When families come into conflict over a loved one’s estate, there are multiple approaches for resolving that dispute. Understanding the pros and cons of mediation vs. litigation for estate disputes can help you make an informed choice in your approach to alternative dispute resolution, and can even help you and your family stay out of court altogether.
Mediation vs. Litigation: What’s the Difference
Estate litigation is a contested probate proceeding where personal representatives (formerly known as executors), potential heirs, beneficiaries, and other interested parties ask the Florida probate court to resolve disagreements about the execution of a loved one’s Will or distribution of their estates. Sometimes, the legal and factual issues around Will contests and other estate disputes are complicated, time-consuming, and expensive. In those cases, it may be necessary to ask the Court to resolve those questions. There are also certain steps in the probate process that require a judge to supervise and sign off on the decisions made by the parties.
In contrast, mediation is a form of alternative dispute resolution where the interested parties come together with the help of a neutral facilitator to negotiate a resolution to their disputes. It is a voluntary process – though probate court judges can, and almost always do, order the parties to attend. It is also confidential, so nothing said during the mediation can be brought to court.
Will Your Estate Dispute Litigation be Referred to Mediation?
It can be easy to think of dispute resolution in terms of mediation vs litigation for estate disputes, but in fact this is not an either-or question. Florida probate judges order mediation in almost every case. While these orders do not require the parties to reach a resolution, they do require the parties to any estate lawsuit to attend mediation. Because your case will be referred to mediation, it is important to understand how mediation works, and why you should take full advantage of the process.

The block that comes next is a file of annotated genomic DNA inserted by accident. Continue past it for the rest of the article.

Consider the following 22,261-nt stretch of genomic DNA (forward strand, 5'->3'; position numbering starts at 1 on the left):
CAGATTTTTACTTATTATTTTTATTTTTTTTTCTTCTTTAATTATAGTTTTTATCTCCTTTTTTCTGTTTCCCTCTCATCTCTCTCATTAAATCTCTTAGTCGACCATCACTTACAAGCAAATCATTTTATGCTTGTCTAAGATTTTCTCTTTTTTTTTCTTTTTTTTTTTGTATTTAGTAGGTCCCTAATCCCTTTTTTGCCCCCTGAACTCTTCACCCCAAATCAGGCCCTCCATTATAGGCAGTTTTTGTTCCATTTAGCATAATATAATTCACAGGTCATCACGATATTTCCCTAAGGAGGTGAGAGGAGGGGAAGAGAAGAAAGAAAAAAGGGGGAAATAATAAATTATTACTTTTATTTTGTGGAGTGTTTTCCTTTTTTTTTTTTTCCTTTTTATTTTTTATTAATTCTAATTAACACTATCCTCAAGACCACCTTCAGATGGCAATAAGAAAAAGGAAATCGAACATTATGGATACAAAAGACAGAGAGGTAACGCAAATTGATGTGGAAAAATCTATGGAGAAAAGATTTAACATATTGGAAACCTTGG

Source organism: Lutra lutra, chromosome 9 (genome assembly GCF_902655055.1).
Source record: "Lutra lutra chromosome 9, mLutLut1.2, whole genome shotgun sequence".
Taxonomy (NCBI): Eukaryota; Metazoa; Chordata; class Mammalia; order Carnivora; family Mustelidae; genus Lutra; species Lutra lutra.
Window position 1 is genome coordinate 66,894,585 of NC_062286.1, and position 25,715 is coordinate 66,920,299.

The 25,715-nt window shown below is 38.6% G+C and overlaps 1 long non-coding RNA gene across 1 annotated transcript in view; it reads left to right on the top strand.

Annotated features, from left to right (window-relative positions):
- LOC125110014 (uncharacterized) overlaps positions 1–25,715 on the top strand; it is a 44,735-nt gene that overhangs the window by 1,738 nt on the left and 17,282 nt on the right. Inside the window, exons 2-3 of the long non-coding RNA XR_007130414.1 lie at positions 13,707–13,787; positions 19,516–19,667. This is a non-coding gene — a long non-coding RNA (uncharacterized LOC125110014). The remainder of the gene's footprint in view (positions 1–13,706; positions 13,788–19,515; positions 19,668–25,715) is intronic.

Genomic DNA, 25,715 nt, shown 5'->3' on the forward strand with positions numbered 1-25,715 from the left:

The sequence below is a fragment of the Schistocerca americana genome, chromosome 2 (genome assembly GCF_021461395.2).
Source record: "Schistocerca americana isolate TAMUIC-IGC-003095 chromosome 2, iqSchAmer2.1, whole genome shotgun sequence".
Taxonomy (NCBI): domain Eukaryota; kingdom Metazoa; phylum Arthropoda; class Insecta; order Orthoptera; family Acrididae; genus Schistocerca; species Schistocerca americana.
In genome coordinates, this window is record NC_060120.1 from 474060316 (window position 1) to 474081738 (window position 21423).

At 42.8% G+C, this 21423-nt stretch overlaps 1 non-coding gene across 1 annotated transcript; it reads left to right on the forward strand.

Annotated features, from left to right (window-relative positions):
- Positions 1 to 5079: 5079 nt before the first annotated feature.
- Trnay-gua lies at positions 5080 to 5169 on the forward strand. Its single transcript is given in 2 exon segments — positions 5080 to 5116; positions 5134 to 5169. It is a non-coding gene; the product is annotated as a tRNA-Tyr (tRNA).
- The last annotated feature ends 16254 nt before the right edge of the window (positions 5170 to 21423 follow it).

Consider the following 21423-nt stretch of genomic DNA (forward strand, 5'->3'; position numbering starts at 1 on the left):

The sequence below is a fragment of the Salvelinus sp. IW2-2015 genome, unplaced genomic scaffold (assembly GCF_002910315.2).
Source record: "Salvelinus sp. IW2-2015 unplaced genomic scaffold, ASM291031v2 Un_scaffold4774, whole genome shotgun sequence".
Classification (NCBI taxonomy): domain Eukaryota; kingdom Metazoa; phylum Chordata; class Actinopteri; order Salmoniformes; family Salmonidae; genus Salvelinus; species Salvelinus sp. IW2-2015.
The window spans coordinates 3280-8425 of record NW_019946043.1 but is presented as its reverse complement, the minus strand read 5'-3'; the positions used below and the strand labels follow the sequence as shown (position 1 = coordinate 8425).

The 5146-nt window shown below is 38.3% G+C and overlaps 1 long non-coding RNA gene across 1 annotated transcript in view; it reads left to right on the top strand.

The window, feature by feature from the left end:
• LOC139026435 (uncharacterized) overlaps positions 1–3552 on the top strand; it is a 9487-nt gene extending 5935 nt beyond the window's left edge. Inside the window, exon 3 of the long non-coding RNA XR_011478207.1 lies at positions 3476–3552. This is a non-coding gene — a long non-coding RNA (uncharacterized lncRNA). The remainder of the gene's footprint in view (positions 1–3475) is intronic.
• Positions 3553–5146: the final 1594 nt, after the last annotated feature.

Mediation in Estate Disputes
Mediation can be a highly desirable way to resolve probate disputes for many reasons:
- Increased collaboration and communication between the parties
- Flexibility to craft a desirable outcome
- Control over the details of any resolution
- Quicker resolution to conflict
- Preserving family relationships
Remember that many estate disputes arise between family members. Unfortunately, estate litigation can strain relationships between family members, which may take years to heal. Mediation early in the process can prevent hard feelings and hurt from taking over the litigation process and allowing the case to run out of control. It also saves the legal fees that would be required to go to trial and provides both sides of a dispute a path to create a negotiated settlement taking all risks and factors into account and avoiding the all-or-nothing outcomes that can come from litigation or trial.
Mediation’s flexibility, control, and confidentiality often make it a great way to resolve estate disputes. In many cases, Florida probate judges facing estate distribution disputes will take the most straightforward path. This may mean ordering liquidation of all your loved one’s assets and distributing the resulting funds according to the Will, or the Florida probate laws. However, many assets – including heirlooms and homestead properties – are worth more to the family than their fair market value. In addition, these solutions may ignore the special needs or interests of some parties – such as the limitations on a deceased heir’s ability to accept inheritances without threatening their government benefits. Mediation allows family members to customize a solution to their disputes that addresses each party’s goals and needs, while preserving your loved one’s estate. It also can avoid an outcome where one side of the dispute risks getting nothing.
At Harrison Estate Law, P.A., our experienced estate and probate team can help you consider your options in mediation vs litigation for estate disputes. We will stand beside you through the mediation process, and help you negotiate a solution that helps protect you and your family members. Contact us here or call 352-306-3835 to get help today.